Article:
JUNE 2020: We were sitting on the couch, as my sister was rummaging through her purse for the double-edged blade.
Across from us sitting was a friend of a friend whom we never met until that evening, named Diane. We all had a couple of drinks that night and the boys had dispersed from us to go smoke cigarettes.
I grabbed the small mirror and placed it on my lap. Picked up the small white bag off the coffee table and poured the contents of it onto the mirror, then gave it to my sister to break up.
After each of us took our line, Diane became especially not so shy.
“So guys, guess where I work?” Diane said with a big smile.
My sister and I both shrugged and said we didn’t know.
“I work for the state, I’m a CPS worker,” Diane said. She proceeded to explain what she does exactly, not knowing that, in fact, my sister and I weren’t biological but met through being placed in the same foster home, with a family who had already adopted her.
Everything inside of me fell from hearing those words come out of her mouth. My sister just laughed and started telling her how we met, as I slipped out the room to go to the bathroom.
Beginning to feel tears pour down both cheeks, all I could think about was how I’m now four months homeless after aging out of foster care, and drinking heavily and using coke to cope with my situation. Then I thought about all the foster kids who are being mistreated in residential facilities and foster homes. All the children who are removed due to their parents using drugs, including the one I just did with Diane. The CPS worker.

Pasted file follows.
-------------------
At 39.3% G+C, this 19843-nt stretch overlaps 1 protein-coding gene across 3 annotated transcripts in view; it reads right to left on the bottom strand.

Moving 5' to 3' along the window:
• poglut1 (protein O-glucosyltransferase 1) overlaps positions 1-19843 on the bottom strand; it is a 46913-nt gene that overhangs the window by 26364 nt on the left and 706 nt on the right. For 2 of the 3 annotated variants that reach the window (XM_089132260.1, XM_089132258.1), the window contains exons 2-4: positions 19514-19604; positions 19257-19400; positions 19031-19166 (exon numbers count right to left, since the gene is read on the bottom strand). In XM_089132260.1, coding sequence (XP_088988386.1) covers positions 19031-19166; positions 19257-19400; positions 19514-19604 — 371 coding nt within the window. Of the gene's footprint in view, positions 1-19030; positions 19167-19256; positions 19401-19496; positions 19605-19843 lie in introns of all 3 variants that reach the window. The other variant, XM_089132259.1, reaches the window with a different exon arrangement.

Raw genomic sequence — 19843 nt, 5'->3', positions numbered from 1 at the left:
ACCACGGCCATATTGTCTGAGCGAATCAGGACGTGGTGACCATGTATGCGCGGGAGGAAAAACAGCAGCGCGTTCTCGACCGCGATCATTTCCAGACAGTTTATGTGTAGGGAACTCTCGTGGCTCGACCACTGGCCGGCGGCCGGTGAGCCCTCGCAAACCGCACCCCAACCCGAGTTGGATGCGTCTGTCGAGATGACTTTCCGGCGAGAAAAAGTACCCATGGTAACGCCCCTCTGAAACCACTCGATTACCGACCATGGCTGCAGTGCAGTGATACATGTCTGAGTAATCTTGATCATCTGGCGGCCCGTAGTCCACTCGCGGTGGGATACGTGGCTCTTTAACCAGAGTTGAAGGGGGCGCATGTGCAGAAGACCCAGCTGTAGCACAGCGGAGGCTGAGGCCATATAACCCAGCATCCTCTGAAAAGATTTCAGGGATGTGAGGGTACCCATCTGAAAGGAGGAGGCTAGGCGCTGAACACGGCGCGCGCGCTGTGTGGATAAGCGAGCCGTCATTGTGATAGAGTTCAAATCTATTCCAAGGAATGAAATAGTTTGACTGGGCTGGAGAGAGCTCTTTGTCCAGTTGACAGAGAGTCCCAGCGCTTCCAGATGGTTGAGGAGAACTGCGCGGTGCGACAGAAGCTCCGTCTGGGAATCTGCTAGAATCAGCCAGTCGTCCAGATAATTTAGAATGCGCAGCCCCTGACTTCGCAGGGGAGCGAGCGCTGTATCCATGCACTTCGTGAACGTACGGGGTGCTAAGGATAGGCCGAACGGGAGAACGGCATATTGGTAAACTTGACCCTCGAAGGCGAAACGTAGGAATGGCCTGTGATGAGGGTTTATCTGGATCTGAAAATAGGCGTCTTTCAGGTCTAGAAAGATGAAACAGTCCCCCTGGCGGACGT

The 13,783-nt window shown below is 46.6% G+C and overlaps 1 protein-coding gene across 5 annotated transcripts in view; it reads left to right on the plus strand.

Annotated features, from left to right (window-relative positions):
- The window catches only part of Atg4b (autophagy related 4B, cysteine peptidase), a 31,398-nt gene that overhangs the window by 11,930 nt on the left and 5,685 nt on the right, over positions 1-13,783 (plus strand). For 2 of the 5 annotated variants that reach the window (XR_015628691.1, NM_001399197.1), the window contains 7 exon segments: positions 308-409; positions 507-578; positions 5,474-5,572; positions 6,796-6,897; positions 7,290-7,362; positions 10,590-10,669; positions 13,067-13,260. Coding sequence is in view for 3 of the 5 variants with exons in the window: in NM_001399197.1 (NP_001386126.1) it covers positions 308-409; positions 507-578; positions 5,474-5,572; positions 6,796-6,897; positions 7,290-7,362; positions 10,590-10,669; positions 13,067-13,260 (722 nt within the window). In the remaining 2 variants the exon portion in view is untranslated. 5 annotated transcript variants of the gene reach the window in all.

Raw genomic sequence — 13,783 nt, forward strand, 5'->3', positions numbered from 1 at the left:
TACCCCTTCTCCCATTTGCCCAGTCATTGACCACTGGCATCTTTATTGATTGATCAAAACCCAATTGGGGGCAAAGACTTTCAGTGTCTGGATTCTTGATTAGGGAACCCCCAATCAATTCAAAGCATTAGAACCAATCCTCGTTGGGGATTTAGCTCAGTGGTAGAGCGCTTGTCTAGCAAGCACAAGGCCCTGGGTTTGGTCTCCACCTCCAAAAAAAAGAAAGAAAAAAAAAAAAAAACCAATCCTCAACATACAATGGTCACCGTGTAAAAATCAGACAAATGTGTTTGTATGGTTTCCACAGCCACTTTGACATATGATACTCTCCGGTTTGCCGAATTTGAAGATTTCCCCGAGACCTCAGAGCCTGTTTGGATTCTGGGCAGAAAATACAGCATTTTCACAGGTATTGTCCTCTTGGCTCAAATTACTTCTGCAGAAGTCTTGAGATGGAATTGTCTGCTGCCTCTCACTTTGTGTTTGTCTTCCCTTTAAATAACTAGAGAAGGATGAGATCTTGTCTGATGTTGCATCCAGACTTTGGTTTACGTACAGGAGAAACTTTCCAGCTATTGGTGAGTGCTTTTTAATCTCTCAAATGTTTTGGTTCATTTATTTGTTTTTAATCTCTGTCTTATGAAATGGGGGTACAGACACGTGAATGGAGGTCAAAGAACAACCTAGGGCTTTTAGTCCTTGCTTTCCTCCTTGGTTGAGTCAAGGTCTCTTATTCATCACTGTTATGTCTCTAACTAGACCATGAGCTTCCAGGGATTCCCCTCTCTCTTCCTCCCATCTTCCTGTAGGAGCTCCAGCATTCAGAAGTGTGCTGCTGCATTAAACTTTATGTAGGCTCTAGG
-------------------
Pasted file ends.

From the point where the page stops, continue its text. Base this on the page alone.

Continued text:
It made me reevaluate what I was doing with my life, and regenerated the notion that I want to help be the reform foster kids need. I had just gotten a job a couple weeks prior, where I befriended one of the adult employees who had known about my situation a bit and offered me a room for rent until I got on my feet again. I had been questioning if I wanted to do it, but that moment allowed me to decide that I was going to go through with the offer.
This experience is only one of many memories that have scarred my membrane, that I use to drive my passion toward exposing a corrupt system and creating well-deserved reform for the lives of present day, future and past fosters.
I firmly believe that if the foster care system removes children from guardians because of the use of drugs, then that same system should employ people who do not use those same drugs. There needs to be a regular random drug testing policy implemented that is actually enforced. How is justice served when people in power are involved in the same actions that are grounds for child removal? It defeats the exact purpose of removal; it’s a manipulative use of power.
Random regular drug testing will ensure that employees aren’t endangering a child possibly due to being under the influence of a substance or drug as well. Expenses shouldn’t be an issue if that same system can pay for guardians’ tests that dictate their ability to care for that child. This would only strengthen the assurance of qualified care for the child’s needs.
Fast forward two years l and now I serve Diane lunch as a customer at my new job, as she walks back to the state office building, still with the same salaried job. I’m not necessarily saying I despise her as a person because I don’t know her truly, but the principle of the bigger picture is what I just can’t seem to move past. Regardless of my own faults or mistakes, the position I was put in during my time in care and discharge from the system makes it inexcusable that a county worker is given such leeway.